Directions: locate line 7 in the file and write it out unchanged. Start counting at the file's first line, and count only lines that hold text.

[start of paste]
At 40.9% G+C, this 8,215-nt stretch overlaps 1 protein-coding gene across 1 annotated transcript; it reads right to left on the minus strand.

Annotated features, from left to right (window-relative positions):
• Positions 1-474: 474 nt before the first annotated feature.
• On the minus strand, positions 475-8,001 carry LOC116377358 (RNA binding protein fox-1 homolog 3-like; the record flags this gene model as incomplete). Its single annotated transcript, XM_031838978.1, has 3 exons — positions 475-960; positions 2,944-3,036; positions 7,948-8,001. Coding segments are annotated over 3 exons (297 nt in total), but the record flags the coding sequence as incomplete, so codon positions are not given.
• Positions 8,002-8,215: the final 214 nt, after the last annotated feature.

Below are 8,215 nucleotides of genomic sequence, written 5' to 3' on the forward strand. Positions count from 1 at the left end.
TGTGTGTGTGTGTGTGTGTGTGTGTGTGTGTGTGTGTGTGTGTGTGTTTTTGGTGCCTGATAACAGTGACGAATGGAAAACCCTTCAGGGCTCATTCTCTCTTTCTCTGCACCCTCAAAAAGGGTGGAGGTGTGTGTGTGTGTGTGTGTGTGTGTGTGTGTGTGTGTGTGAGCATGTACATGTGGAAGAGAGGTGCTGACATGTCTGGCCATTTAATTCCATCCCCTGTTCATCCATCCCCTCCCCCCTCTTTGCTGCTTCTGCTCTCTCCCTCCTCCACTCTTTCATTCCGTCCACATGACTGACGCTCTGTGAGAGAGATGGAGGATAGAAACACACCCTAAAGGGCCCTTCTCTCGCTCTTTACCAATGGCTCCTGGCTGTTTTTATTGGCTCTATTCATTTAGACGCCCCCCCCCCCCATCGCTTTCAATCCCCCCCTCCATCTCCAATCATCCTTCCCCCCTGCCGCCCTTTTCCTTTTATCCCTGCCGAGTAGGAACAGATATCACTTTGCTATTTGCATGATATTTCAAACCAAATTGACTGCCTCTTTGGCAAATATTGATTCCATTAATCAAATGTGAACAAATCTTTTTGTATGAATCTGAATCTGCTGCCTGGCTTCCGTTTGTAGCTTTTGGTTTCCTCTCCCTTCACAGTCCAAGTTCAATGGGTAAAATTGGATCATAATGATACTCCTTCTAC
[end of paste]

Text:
TGTGTGTGTGTGTGTGTGTGTGTGTGTGTGTGTGTGTGTGTGTGTGTTTTTGGTGCCTGATAACAGTGACGAATGGAAAACCCTTCAGGGCTCATTCTCTCTTTCTCTGCACCCTCAAAAAGGGTGGAGGTGTGTGTGTGTGTGTGTGTGTGTGTGTGTGTGTGTGTGTGAGCATGTACATGTGGAAGAGAGGTGCTGACATGTCTGGCCATTTAATTCCATCCCCTGTTCATCCATCCCCTCCCCCCTCTTTGCTGCTTCTGCTCTCTCCCTCCTCCACTCTTTCATTCCGTCCACATGACTGACGCTCTGTGAGAGAGATGGAGGATAGAAACACACCCTAAAGGGCCCTTCTCTCGCTCTTTACCAATGGCTCCTGGCTGTTTTTATTGGCTCTATTCATTTAGACGCCCCCCCCCCCCATCGCTTTCAATCCCCCCCTCCATCTCCAATCATCCTTCCCCCCTGCCGCCCTTTTCCTTTTATCCCTGCCGAGTAGGAACAGATATCACTTTGCTATTTGCATGATATTTCAAACCAAATTGACTGCCTCTTTGGCAAATATTGATTCCATTAATCAAATGTGAACAAATCTTTTTGTATGAATCTGAATCTGCTGCCTGGCTTCCGTTTGTAGCTTTTGGTTTCCTCTCCCTTCACAGTCCAAGTTCAATGGGTAAAATTGGATCATAATGATACTCCTTCTAC